Text searches. Users can launch search queries for specific information contained in any of the LFDA’s electronic texts. Such queries will generate lists of documents containing matched information that can be arranged (according to the user) by date, sender or recipient, location, type of document, location of document, etc. The user can select any document from the return list and view its transcription; the search-terms are highlighted in color. The user can also determine how much of the transcribed text to view; the amount of text viewed can be restricted to a number of words or lines, or to a paragraph or page, surrounding the information searched for, or the entire document can be viewed, either alone or in context with other documents generated by the search. Users can refine searches by querying for new information within documents generated by previous searches, or by restricting queries to finding exact words, phrases, or capitalization. On the other hand, so-called “fuzzy search” features allows users to find information even when the words being searched are misspelled or spelled in a non-standard manner. Thus, for instance, a user can determine whether to search for “parlor” or “parlour”; “General,” “Gen.,” or “Genl”; or combinations there of.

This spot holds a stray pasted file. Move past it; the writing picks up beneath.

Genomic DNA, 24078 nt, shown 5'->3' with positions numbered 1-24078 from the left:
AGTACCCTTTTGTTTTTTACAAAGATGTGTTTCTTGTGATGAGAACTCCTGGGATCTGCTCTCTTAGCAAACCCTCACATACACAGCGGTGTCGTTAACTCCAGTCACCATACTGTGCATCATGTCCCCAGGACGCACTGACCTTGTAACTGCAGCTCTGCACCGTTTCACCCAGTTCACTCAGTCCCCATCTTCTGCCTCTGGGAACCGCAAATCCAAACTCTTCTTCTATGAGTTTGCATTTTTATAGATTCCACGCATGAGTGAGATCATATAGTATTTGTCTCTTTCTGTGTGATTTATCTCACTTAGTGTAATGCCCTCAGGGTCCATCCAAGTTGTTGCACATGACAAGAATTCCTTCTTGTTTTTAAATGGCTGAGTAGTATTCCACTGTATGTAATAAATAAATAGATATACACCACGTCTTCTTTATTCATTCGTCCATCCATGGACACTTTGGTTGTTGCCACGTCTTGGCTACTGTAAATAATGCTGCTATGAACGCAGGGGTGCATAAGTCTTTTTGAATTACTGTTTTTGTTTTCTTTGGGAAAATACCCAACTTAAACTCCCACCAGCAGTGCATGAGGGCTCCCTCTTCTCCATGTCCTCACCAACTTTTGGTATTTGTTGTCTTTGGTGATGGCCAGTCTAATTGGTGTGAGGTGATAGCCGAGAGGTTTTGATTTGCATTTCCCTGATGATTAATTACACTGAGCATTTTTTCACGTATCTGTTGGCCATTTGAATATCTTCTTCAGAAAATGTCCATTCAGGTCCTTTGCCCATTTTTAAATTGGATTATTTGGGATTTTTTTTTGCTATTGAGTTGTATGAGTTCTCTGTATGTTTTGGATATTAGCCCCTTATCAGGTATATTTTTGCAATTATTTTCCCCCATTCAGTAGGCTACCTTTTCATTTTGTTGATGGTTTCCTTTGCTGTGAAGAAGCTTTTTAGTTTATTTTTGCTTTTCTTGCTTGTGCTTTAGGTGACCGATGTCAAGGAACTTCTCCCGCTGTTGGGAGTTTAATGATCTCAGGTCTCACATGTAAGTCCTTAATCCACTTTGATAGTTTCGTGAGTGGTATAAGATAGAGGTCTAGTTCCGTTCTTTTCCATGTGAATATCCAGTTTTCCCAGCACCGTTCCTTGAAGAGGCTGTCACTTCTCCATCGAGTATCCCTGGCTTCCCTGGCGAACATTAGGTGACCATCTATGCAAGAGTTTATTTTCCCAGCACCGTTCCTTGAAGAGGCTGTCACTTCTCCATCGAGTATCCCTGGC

Accessing Images. At some point, almost every researcher wants to see what the original hand-written document of a text looks like. High-quality digital facsimiles provide “virtual” access to users of such documents at a fraction of the time and expense that it has historically taken to find and examine them in various scattered repositories. All queries of electronic texts (or administrative metadata) also generate links to digital images of the manuscript pages containing the text. Digital images can then be browsed in the context of the search query. Higher resolution images are accessible where desired